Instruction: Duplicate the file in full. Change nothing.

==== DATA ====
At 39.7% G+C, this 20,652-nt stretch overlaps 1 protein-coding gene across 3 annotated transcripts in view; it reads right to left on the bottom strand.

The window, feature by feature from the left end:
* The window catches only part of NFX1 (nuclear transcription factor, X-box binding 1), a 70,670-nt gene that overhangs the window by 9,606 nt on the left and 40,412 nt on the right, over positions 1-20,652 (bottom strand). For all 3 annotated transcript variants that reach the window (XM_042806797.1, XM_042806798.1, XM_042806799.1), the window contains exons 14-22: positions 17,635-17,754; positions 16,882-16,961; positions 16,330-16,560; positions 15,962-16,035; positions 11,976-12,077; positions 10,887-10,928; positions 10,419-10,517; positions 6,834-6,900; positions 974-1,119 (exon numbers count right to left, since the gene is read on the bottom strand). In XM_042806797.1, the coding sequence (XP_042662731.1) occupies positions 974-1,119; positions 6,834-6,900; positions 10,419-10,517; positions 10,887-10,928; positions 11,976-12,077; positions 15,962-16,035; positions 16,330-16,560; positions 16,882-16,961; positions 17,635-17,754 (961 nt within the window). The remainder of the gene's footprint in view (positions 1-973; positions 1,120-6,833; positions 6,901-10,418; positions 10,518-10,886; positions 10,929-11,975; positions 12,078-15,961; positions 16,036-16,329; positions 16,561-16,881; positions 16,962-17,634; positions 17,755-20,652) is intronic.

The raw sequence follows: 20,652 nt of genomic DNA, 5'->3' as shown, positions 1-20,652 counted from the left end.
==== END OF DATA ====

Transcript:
At 39.7% G+C, this 20,652-nt stretch overlaps 1 protein-coding gene across 3 annotated transcripts in view; it reads right to left on the bottom strand.

The window, feature by feature from the left end:
* The window catches only part of NFX1 (nuclear transcription factor, X-box binding 1), a 70,670-nt gene that overhangs the window by 9,606 nt on the left and 40,412 nt on the right, over positions 1-20,652 (bottom strand). For all 3 annotated transcript variants that reach the window (XM_042806797.1, XM_042806798.1, XM_042806799.1), the window contains exons 14-22: positions 17,635-17,754; positions 16,882-16,961; positions 16,330-16,560; positions 15,962-16,035; positions 11,976-12,077; positions 10,887-10,928; positions 10,419-10,517; positions 6,834-6,900; positions 974-1,119 (exon numbers count right to left, since the gene is read on the bottom strand). In XM_042806797.1, the coding sequence (XP_042662731.1) occupies positions 974-1,119; positions 6,834-6,900; positions 10,419-10,517; positions 10,887-10,928; positions 11,976-12,077; positions 15,962-16,035; positions 16,330-16,560; positions 16,882-16,961; positions 17,635-17,754 (961 nt within the window). The remainder of the gene's footprint in view (positions 1-973; positions 1,120-6,833; positions 6,901-10,418; positions 10,518-10,886; positions 10,929-11,975; positions 12,078-15,961; positions 16,036-16,329; positions 16,561-16,881; positions 16,962-17,634; positions 17,755-20,652) is intronic.

The raw sequence follows: 20,652 nt of genomic DNA, 5'->3' as shown, positions 1-20,652 counted from the left end.